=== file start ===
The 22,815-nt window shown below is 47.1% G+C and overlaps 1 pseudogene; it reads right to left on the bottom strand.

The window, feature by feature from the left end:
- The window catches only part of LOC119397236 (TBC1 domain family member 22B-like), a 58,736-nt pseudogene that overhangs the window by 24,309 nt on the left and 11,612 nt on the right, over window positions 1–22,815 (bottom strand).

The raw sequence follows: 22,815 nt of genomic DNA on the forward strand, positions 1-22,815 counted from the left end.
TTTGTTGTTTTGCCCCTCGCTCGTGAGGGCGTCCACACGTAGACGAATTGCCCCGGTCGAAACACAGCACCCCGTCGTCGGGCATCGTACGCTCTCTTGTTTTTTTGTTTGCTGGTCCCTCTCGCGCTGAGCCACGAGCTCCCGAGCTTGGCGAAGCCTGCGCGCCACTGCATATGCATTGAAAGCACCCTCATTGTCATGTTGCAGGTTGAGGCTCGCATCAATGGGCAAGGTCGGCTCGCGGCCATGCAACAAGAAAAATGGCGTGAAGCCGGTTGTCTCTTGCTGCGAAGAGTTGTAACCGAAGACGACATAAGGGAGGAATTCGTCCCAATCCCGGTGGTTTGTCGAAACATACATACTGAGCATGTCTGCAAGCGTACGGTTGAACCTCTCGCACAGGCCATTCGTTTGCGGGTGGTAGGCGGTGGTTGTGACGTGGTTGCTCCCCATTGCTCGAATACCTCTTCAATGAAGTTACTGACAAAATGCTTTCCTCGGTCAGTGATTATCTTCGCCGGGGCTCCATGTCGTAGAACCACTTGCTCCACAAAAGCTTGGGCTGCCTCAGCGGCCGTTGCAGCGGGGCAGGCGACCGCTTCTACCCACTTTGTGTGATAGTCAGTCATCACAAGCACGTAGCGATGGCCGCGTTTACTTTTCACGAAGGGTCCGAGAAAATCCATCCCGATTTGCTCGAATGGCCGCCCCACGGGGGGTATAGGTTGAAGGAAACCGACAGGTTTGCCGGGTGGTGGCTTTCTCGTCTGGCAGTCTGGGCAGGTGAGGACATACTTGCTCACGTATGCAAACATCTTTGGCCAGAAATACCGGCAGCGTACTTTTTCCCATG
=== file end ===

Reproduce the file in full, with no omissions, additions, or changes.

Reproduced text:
The 22,815-nt window shown below is 47.1% G+C and overlaps 1 pseudogene; it reads right to left on the bottom strand.

The window, feature by feature from the left end:
- The window catches only part of LOC119397236 (TBC1 domain family member 22B-like), a 58,736-nt pseudogene that overhangs the window by 24,309 nt on the left and 11,612 nt on the right, over window positions 1–22,815 (bottom strand).

The raw sequence follows: 22,815 nt of genomic DNA on the forward strand, positions 1-22,815 counted from the left end.
TTTGTTGTTTTGCCCCTCGCTCGTGAGGGCGTCCACACGTAGACGAATTGCCCCGGTCGAAACACAGCACCCCGTCGTCGGGCATCGTACGCTCTCTTGTTTTTTTGTTTGCTGGTCCCTCTCGCGCTGAGCCACGAGCTCCCGAGCTTGGCGAAGCCTGCGCGCCACTGCATATGCATTGAAAGCACCCTCATTGTCATGTTGCAGGTTGAGGCTCGCATCAATGGGCAAGGTCGGCTCGCGGCCATGCAACAAGAAAAATGGCGTGAAGCCGGTTGTCTCTTGCTGCGAAGAGTTGTAACCGAAGACGACATAAGGGAGGAATTCGTCCCAATCCCGGTGGTTTGTCGAAACATACATACTGAGCATGTCTGCAAGCGTACGGTTGAACCTCTCGCACAGGCCATTCGTTTGCGGGTGGTAGGCGGTGGTTGTGACGTGGTTGCTCCCCATTGCTCGAATACCTCTTCAATGAAGTTACTGACAAAATGCTTTCCTCGGTCAGTGATTATCTTCGCCGGGGCTCCATGTCGTAGAACCACTTGCTCCACAAAAGCTTGGGCTGCCTCAGCGGCCGTTGCAGCGGGGCAGGCGACCGCTTCTACCCACTTTGTGTGATAGTCAGTCATCACAAGCACGTAGCGATGGCCGCGTTTACTTTTCACGAAGGGTCCGAGAAAATCCATCCCGATTTGCTCGAATGGCCGCCCCACGGGGGGTATAGGTTGAAGGAAACCGACAGGTTTGCCGGGTGGTGGCTTTCTCGTCTGGCAGTCTGGGCAGGTGAGGACATACTTGCTCACGTATGCAAACATCTTTGGCCAGAAATACCGGCAGCGTACTTTTTCCCATG